Russian investigators indicate that an Antonov An-28 which crashed into terrain during a regional service in the far east of the country was far off course before the accident.
The aircraft had been operating from Petropavlovsk-Kamchatsky north to Palana, but hit trees on a mountain known as Pyatibratka, at a height of about 320m (1,050ft) above sea level and nearly 11km (6nm) southwest of the airport.
Recovery teams located the flight-data recorder at the accident site but also retrieved a GPS satellite navigation receiver.
Federal transport supervisor Rostransnadzor says it had identified 17 violations of civil aviation regulations during inspections of the carrier, Petropavlovsk-Kamchatsky Aviation Enterprise, since 2011. It has not detailed their nature.
However, it ordered that another An-28 operated by the airline be grounded until measures had been taken to reduce air safety risks and identify the cause of the accident.
Flight 251, transporting 12 passengers and two crew members, had been intending to carry out an approach to Palana's runway 11 on 12 September.
Weather conditions at the airport - visibility of 6km and a cloud base of 470m - were within limits, says the investigating Interstate Aviation Committee, but "the mountains were covered by clouds".
The approach initially involves flying to a non-directional beacon sited 510m northeast of the airport, ensuring a minimum altitude of 2,150m, in order to reach a holding point and prepare for arrival.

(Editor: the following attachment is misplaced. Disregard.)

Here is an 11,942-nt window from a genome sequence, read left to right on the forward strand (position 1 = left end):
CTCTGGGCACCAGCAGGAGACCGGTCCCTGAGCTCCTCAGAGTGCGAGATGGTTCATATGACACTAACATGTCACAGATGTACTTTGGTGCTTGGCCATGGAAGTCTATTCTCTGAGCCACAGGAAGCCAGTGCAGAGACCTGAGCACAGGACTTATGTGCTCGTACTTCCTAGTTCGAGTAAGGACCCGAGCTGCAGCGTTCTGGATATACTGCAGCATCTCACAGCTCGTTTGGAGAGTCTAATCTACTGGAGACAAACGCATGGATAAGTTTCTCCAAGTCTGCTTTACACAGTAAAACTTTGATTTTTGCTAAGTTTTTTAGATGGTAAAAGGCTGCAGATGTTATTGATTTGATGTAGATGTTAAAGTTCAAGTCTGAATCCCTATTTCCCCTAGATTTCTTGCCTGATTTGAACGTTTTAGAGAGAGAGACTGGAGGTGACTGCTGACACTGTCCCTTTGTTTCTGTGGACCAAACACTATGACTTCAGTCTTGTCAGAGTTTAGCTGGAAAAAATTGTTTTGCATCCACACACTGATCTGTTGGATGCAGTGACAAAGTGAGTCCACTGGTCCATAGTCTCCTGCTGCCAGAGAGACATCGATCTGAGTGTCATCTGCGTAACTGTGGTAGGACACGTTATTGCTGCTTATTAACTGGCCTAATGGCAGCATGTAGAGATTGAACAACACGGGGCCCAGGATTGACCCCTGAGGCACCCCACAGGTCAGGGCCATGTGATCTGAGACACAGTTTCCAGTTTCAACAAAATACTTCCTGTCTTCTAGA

But the actual track of the aircraft, captured by the GPS receiver, showed that - while the pilots had informed they had reached the beacon - the aircraft had been 22km away from it.
Investigators are conducting fuel tests as part of the inquiry but flight-data recorder information shows no evidence of engine failure, or problems with the aircraft, before impact. The An-28 was within weight and balance limits and sufficiently fuelled.
Both engines stopped after the first impact with trees, an aspect of the crash still under examination, but the An-28 continued to fly for 8s before striking the ground. Only four of the occupants survived.
Major sections of the aircraft were found at a height of 216m above sea level, at a distance of 10.7km on a bearing of 219˚ from the airport.